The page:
Jad Abumrad recounted the Radiolab origin story in the Lawrence Memorial Chapel.
Photo by Marieke de Koker
For the third convocation of the 2017-18 academic year, composer, producer and cohost of Radiolab Jad Abumrad presented his lecture “Gut Churn” in the Lawrence Memorial Chapel on Thursday, Feb. 1 at 11:10 a.m. Abumrad is the creator of Radiolab, one of the most popular podcasts in the world, and the recipient of a MacArthur Fellowship, sometimes known as a ‘genius grant.’ His lecture “Gut Churn” focused on the challenges that come with creating something new and how to persevere through those challenges.
Abumrad started his lecture by talking about how Radiolab became successful and how it got its start. Radiolab was started in 2002, but did not become popular until around 2008. According to Abumrad, “The idea with the show was, could we bring an indie movie style to it?” What set Radiolab apart from other podcasts, at least when it was started, was the number of tracks used. Most shows, especially in 2002, would use two to four tracks. Radiolab attempted to use many more tracks of sound simultaneously.
When asked about how the show became successful, Abumrad was not entirely sure. “I don’t have a lot of answers but that’s kind of what Radiolab is about.” This uncertainty about what caused the success of Radiolab is what drove Abumrad to investigate the subject of his lecture.
“What does it mean to go out and carve out who you are?” asked Abumrad. Answering this question produces an anxiety that causes many people to feel sick to their stomachs when going out and trying to do something new. This feeling and the fear of failure that comes with it is the essence of what Abumrad calls “gut churn.”
Creating his own voice was one of the first big steps for Abumrad which caused this feeling of gut churn. He discussed how, when he was starting in radio, he would try to talk and would always end up unintentionally imitating someone else’s voice based off of how he wanted to sound to the audience.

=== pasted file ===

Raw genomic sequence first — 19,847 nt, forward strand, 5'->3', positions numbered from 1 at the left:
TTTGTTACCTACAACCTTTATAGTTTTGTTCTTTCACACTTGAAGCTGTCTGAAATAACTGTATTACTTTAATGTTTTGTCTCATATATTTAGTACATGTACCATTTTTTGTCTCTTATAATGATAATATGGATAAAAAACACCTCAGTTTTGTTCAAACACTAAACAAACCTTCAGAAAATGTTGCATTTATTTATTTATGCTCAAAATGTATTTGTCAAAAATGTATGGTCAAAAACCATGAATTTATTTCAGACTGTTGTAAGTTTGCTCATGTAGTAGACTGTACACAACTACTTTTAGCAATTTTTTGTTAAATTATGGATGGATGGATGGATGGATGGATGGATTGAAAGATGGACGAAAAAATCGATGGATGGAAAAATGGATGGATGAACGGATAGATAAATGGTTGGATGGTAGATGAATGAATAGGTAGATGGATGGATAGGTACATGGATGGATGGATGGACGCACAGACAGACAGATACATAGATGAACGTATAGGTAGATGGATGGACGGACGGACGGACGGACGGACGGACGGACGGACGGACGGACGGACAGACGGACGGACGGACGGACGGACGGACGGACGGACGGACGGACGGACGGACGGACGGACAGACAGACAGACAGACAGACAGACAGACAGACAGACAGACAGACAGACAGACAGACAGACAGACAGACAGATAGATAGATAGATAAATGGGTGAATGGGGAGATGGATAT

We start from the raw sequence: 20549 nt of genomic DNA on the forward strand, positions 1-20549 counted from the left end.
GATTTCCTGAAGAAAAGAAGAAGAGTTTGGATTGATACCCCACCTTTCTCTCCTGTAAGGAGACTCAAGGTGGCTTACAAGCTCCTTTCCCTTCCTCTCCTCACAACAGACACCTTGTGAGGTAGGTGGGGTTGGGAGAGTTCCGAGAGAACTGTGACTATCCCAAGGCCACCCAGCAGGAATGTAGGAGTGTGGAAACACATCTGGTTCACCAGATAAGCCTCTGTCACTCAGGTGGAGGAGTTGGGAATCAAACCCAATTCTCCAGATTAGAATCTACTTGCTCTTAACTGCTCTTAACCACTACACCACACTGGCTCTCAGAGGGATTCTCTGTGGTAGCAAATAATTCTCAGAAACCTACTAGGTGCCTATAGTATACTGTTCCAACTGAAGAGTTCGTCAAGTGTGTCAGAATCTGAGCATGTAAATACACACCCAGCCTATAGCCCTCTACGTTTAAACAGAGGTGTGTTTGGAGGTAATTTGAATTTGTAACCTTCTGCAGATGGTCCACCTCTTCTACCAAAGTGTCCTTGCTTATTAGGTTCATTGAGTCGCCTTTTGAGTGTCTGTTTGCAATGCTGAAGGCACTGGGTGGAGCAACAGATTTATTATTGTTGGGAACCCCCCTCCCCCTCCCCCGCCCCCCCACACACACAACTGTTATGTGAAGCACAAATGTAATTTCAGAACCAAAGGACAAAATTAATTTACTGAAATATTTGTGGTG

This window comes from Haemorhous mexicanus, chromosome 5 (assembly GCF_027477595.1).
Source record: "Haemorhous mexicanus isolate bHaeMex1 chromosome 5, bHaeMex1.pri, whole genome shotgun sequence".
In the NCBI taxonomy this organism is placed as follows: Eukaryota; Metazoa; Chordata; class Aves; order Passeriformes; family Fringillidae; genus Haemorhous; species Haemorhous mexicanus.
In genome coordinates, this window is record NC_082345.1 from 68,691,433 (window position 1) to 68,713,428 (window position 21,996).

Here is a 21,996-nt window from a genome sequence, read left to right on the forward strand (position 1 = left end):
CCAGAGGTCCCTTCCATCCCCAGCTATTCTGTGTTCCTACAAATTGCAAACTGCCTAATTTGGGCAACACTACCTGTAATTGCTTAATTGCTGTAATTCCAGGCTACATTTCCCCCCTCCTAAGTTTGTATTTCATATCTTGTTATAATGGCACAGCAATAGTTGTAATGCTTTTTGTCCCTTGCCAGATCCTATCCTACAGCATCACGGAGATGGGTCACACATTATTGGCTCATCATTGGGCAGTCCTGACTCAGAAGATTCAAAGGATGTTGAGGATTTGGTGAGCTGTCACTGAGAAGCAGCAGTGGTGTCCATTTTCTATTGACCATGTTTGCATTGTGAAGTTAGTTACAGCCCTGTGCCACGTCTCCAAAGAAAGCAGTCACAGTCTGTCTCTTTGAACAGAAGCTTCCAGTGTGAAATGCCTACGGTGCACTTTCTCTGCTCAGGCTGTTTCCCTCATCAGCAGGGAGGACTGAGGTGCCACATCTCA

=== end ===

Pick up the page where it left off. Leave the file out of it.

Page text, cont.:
To describe how difficult it can be to find and maintain your own voice, Abumrad told everyone in the audience to sing the note that was most comfortable for them. He had the audience do this twice, and both times he pointed out that eventually everyone ended up on the same note. This activity described how difficult it was to create his own unique voice on the radio and the discomfort that comes with maintaining a unique voice.
Another factor in the gut churn that comes with any creative project is getting to the point of regularly producing work, but that work is not as good as you want it to be. Abumrad described that this is what the first few years of Radiolab were like and described the feeling as the “keen awareness that you suck.”
Abumrad described how this is common, citing a study about how the most well-respected design students would have periods of hating their work, but the key to success was the periods of confidence that came when these students had good ideas. “That negativity has a role, as long as you don’t get stuck,” said Abumrad.
Radiolab starts by asking simple questions, then shows the learning process where things are very uncertain and then asks more in depth questions. Abumrad focused on this uncertainty, saying that when uncertain in anything, the importance is committing to the larger questions and allowing an answer to appear. “One of my deepest convictions as a storyteller,” stated Abumrad, “is that if you ask a question you will find something.”
One of the key concepts Abumrad described in overcoming the gut churn and figuring out how to succeed was something called “adjacent possible.” The adjacent possible is a concept in biology that describes when a chain of acids make a small shift but it is just enough that suddenly the chain is linked together to form a cell wall. Abumrad used this concept to describe how in the creative process there is a key moment that determines what could possibly be the outcome.
In the process of figuring out what can be possible, Abumrad stated that first there has to be confusion and a feeling of being lost, what he called the “German Forest.” This comes from 2004 when Radiolab was essentially canceled and Abumrad had to make a documentary on German composer Wilhelm Richard Wagner’s “Ring Cycle.” This project was massive, incredibly stressful and Abumrad was not sure he would succeed, but the project is what convinced Abumrad that Radiolab could work. While the “German Forest” might be terrifying, Abumrad said venturing into it is a key part of pushing yourself to be more creative and getting to where you want to be in your work.
The next convocation will be held on April 3 at 11:10 a.m. in the Lawrence Memorial Chapel. This will feature author and science Evangelist Ainissa Ramirez who will give her lecture “Technology’s Unexpected Consequences.”